John and I have settled in to our “house-sit” in Brisbane – a huge thankyou to Andrew and Anne! It is a beautiful comfortable place, and we had a restful day yesterday after gadding around for the last 3 weeks (travelling to Apollo Bay and back, and holidaying with Evan and Helen.)
Today at the hospital I signed the consent form for participating in the Farletuzumab research trial, and I was checked over to give a baseline. This involved a variety of tests – physical, ECG, blood test, CT scan, blood pressure, height, weight, urine test, and completing a funny little questionnaire about my quality of life.
Back in 2009, when I first checked in to the Mater Hospital, my family was very amused by the sign over my bed, “Alison Bird NORMAL”. (The kids said they never believed it, but I felt it was an advantage to have my normality affirmed in writing by the doctor!) This time, from the moment I handed over my appointment card this morning, we heard the staff organising my test bookings, saying “Alison Bird – she's a Trial”. It reminded me of “The Patient from Hell” (a book I have by Stephen Schneider).
I'm feeling fine, although by now I'm keen to get the treatment started – and over with. On Wednesday I will have my first doses. I have been studying up the handy hints that friends gave me when I started chemo the first time. Thanks Anne Marie and Maria!
It is still difficult to identify with all this. I'm very fit and well, and it's hard to believe otherwise. It is just because I feel so well and full of energy that I play with the calendar and fantasize about flying all over the place in between my treatments. John very sensibly reminds me not to plan too much till we see how I cope with the side effects.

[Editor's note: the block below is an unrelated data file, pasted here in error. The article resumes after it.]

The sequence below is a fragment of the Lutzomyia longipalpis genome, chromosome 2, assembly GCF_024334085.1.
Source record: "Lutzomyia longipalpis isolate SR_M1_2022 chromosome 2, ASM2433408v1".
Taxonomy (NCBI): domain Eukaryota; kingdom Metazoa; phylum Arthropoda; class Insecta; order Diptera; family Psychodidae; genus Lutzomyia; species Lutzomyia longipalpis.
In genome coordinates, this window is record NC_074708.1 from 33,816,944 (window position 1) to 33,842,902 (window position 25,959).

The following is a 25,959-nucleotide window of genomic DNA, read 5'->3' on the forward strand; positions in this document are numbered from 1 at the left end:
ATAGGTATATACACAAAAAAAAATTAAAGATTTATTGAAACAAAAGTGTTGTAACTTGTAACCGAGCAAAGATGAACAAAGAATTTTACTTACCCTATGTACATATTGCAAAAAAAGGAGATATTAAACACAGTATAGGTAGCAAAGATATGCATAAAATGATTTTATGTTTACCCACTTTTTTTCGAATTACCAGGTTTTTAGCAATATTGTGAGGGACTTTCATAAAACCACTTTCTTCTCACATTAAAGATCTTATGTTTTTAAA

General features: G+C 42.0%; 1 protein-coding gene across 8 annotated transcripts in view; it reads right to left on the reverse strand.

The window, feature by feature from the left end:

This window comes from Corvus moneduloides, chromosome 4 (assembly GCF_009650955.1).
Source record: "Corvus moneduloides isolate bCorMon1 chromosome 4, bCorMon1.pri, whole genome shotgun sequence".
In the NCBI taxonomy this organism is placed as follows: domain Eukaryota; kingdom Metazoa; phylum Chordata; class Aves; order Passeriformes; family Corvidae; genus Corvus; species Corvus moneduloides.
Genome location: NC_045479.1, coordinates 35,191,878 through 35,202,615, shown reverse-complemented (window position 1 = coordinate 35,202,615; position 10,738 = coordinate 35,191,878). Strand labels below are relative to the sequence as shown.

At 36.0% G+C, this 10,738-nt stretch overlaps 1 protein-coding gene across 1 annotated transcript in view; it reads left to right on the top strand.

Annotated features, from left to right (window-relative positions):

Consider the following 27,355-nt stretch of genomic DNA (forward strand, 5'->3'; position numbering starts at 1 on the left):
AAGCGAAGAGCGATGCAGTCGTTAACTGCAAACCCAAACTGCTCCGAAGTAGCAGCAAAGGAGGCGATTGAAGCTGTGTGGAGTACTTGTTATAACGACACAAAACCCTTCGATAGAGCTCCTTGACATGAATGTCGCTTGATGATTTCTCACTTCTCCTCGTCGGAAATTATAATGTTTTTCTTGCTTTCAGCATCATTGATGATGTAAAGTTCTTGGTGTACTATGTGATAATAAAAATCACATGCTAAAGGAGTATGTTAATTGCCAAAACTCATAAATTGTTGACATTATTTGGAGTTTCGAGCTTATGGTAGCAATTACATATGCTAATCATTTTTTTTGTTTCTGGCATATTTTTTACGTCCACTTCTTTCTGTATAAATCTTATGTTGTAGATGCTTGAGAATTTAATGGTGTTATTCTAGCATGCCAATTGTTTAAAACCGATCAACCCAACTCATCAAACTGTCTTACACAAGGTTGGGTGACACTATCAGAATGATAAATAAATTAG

I think we have now completely settled into a way of life that involves just taking a day or two at a time. I used to think about the popular challenge to live in the moment and doubt I could ever do it. It’s funny to think how difficult this attitude can be when the going is easy! However, at times like this it almost seems there is no other option.
As for our business, it is ‘on hold’ and we are just letting the Christmas card season go by…
The lumps in my groin have grown a little over the last month while I was holidaying, but they're still only about the size of macadamia nuts and not bothering me, except for the fact that they represent cancer recurrence. When I talk to people I have to watch out for inadvertent puns such as, “An unexpected problem has landed in my lap” and “Something has come up”. I keep thinking of that warning, “may contain traces of nuts”. Yes, it's a worry – nuts in my groin!
It is so lovely receiving messages and kind wishes from everyone and I really appreciate your support dear friends and family!!!!!! A big hug and lots of love to each of you. xxx